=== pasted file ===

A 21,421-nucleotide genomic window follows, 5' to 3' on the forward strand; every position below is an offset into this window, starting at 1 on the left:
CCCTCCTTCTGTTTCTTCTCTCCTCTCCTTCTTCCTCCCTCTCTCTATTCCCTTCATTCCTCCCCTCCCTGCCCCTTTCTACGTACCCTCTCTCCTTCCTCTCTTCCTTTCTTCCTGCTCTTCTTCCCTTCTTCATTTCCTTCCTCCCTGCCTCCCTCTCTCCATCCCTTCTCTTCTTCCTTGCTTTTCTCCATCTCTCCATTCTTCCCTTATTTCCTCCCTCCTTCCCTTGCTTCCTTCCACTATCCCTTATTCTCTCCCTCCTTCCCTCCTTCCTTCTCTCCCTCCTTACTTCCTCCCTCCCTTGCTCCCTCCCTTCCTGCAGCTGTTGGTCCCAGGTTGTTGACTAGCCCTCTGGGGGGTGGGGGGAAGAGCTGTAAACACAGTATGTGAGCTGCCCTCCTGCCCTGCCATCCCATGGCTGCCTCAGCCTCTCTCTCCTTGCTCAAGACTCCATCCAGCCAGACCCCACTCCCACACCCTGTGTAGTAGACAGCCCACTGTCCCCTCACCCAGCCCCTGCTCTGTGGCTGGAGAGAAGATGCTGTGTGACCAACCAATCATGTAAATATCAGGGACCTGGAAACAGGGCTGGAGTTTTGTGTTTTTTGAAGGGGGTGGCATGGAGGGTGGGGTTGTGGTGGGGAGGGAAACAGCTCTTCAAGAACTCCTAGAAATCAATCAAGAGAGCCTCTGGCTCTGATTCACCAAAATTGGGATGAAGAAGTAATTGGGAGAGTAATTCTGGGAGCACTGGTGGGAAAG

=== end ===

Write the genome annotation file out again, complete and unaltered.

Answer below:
A 21,421-nucleotide genomic window follows, 5' to 3' on the forward strand; every position below is an offset into this window, starting at 1 on the left:
CCCTCCTTCTGTTTCTTCTCTCCTCTCCTTCTTCCTCCCTCTCTCTATTCCCTTCATTCCTCCCCTCCCTGCCCCTTTCTACGTACCCTCTCTCCTTCCTCTCTTCCTTTCTTCCTGCTCTTCTTCCCTTCTTCATTTCCTTCCTCCCTGCCTCCCTCTCTCCATCCCTTCTCTTCTTCCTTGCTTTTCTCCATCTCTCCATTCTTCCCTTATTTCCTCCCTCCTTCCCTTGCTTCCTTCCACTATCCCTTATTCTCTCCCTCCTTCCCTCCTTCCTTCTCTCCCTCCTTACTTCCTCCCTCCCTTGCTCCCTCCCTTCCTGCAGCTGTTGGTCCCAGGTTGTTGACTAGCCCTCTGGGGGGTGGGGGGAAGAGCTGTAAACACAGTATGTGAGCTGCCCTCCTGCCCTGCCATCCCATGGCTGCCTCAGCCTCTCTCTCCTTGCTCAAGACTCCATCCAGCCAGACCCCACTCCCACACCCTGTGTAGTAGACAGCCCACTGTCCCCTCACCCAGCCCCTGCTCTGTGGCTGGAGAGAAGATGCTGTGTGACCAACCAATCATGTAAATATCAGGGACCTGGAAACAGGGCTGGAGTTTTGTGTTTTTTGAAGGGGGTGGCATGGAGGGTGGGGTTGTGGTGGGGAGGGAAACAGCTCTTCAAGAACTCCTAGAAATCAATCAAGAGAGCCTCTGGCTCTGATTCACCAAAATTGGGATGAAGAAGTAATTGGGAGAGTAATTCTGGGAGCACTGGTGGGAAAG